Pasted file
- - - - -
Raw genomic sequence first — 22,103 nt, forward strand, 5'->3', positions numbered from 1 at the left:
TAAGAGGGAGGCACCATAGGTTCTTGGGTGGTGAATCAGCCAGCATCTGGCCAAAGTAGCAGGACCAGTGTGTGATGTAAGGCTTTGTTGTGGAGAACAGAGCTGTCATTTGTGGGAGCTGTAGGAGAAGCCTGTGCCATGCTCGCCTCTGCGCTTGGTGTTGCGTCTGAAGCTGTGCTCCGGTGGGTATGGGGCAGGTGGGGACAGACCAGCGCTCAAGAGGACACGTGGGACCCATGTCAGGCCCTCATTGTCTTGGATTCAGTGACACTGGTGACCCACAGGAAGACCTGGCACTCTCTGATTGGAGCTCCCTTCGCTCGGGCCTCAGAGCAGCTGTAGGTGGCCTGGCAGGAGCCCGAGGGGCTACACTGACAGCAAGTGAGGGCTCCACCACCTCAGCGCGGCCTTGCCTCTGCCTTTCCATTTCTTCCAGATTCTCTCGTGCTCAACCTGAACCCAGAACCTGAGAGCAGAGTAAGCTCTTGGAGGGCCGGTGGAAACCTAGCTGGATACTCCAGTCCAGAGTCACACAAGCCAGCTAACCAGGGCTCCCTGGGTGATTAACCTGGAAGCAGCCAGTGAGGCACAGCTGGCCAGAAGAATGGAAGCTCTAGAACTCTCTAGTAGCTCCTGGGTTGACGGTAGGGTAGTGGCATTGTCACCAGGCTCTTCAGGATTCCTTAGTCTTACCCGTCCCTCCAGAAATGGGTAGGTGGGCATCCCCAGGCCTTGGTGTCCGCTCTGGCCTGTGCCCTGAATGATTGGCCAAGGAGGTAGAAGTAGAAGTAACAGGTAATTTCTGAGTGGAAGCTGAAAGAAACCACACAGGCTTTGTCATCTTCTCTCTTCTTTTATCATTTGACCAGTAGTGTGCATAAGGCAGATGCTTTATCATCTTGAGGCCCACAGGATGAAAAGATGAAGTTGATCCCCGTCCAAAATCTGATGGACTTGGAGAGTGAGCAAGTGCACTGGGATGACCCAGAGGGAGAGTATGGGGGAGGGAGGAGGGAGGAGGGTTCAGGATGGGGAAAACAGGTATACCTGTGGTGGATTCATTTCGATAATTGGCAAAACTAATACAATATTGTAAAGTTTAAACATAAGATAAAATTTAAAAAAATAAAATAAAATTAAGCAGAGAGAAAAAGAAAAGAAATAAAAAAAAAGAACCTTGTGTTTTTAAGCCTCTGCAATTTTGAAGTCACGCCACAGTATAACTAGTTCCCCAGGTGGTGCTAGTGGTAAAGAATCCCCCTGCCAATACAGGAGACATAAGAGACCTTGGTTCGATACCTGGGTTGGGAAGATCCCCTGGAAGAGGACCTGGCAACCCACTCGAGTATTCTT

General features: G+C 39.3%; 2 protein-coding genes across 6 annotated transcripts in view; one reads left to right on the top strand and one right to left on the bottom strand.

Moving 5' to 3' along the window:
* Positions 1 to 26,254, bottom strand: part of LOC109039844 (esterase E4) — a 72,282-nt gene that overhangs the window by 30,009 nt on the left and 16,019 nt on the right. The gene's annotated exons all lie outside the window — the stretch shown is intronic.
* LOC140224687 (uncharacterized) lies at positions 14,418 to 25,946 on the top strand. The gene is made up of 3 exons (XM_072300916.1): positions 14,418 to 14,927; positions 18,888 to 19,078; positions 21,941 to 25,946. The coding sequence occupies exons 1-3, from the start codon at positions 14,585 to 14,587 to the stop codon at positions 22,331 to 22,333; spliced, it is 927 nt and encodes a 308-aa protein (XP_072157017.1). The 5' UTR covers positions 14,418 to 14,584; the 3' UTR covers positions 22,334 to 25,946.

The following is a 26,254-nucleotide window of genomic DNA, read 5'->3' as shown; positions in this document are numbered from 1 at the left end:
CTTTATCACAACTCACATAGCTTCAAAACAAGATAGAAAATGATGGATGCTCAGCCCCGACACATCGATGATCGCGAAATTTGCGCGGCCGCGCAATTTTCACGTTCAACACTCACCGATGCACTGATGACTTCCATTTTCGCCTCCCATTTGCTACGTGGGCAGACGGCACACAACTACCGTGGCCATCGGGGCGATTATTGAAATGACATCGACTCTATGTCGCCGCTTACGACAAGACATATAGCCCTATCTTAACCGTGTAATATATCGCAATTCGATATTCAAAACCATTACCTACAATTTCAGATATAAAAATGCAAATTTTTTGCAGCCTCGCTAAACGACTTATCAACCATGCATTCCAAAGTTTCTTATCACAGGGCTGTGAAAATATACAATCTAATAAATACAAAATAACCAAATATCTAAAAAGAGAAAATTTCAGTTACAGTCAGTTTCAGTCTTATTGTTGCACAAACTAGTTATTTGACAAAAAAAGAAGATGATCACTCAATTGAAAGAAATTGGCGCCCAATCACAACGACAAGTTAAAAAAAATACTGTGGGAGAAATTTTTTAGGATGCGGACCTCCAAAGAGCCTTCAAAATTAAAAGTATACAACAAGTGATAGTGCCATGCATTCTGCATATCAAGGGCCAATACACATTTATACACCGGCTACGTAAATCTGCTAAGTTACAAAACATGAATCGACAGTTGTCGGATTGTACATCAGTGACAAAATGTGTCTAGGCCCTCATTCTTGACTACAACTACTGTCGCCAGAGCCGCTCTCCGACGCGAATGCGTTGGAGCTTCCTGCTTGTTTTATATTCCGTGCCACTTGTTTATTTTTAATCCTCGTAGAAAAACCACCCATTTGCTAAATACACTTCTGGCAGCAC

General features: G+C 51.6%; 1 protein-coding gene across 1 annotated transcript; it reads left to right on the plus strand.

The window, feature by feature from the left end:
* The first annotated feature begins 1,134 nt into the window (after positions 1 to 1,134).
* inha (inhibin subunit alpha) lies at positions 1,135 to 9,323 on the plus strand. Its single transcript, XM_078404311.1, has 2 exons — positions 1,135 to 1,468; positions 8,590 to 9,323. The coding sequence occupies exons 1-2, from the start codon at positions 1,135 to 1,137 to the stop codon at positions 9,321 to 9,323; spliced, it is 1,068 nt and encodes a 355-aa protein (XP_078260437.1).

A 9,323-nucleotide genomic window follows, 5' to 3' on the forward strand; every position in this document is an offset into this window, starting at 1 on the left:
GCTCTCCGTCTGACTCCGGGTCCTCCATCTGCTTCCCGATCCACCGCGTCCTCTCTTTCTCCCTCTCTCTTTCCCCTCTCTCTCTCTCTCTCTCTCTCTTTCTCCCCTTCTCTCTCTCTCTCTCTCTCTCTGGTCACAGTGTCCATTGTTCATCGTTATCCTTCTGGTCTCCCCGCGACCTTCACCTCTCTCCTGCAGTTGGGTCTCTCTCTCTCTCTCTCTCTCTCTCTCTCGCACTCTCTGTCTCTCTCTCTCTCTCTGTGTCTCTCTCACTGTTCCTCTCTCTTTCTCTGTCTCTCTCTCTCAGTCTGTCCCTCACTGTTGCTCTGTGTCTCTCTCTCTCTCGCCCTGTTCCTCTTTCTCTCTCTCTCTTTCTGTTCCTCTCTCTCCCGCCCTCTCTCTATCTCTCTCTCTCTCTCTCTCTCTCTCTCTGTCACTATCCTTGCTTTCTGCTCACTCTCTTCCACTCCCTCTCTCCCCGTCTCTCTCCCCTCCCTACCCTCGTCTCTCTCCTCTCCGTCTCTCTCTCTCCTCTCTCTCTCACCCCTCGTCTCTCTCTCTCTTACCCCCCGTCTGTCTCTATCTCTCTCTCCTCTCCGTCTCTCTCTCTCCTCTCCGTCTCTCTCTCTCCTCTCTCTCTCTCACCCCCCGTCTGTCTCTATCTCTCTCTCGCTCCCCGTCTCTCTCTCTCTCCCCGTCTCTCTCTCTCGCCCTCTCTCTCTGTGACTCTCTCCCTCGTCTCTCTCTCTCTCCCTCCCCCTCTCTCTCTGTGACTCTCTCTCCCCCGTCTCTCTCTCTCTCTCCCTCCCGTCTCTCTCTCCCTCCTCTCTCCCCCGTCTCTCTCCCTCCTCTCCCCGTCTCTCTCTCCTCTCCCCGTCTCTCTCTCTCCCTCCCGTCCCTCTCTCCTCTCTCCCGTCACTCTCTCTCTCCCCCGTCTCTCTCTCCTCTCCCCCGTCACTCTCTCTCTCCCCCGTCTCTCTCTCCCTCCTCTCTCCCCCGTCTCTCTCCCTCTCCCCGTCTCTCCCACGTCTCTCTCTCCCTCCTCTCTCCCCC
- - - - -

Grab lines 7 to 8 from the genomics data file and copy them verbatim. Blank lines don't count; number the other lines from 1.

The following is a 26,254-nucleotide window of genomic DNA, read 5'->3' as shown; positions in this document are numbered from 1 at the left end:
CTTTATCACAACTCACATAGCTTCAAAACAAGATAGAAAATGATGGATGCTCAGCCCCGACACATCGATGATCGCGAAATTTGCGCGGCCGCGCAATTTTCACGTTCAACACTCACCGATGCACTGATGACTTCCATTTTCGCCTCCCATTTGCTACGTGGGCAGACGGCACACAACTACCGTGGCCATCGGGGCGATTATTGAAATGACATCGACTCTATGTCGCCGCTTACGACAAGACATATAGCCCTATCTTAACCGTGTAATATATCGCAATTCGATATTCAAAACCATTACCTACAATTTCAGATATAAAAATGCAAATTTTTTGCAGCCTCGCTAAACGACTTATCAACCATGCATTCCAAAGTTTCTTATCACAGGGCTGTGAAAATATACAATCTAATAAATACAAAATAACCAAATATCTAAAAAGAGAAAATTTCAGTTACAGTCAGTTTCAGTCTTATTGTTGCACAAACTAGTTATTTGACAAAAAAAGAAGATGATCACTCAATTGAAAGAAATTGGCGCCCAATCACAACGACAAGTTAAAAAAAATACTGTGGGAGAAATTTTTTAGGATGCGGACCTCCAAAGAGCCTTCAAAATTAAAAGTATACAACAAGTGATAGTGCCATGCATTCTGCATATCAAGGGCCAATACACATTTATACACCGGCTACGTAAATCTGCTAAGTTACAAAACATGAATCGACAGTTGTCGGATTGTACATCAGTGACAAAATGTGTCTAGGCCCTCATTCTTGACTACAACTACTGTCGCCAGAGCCGCTCTCCGACGCGAATGCGTTGGAGCTTCCTGCTTGTTTTATATTCCGTGCCACTTGTTTATTTTTAATCCTCGTAGAAAAACCACCCATTTGCTAAATACACTTCTGGCAGCAC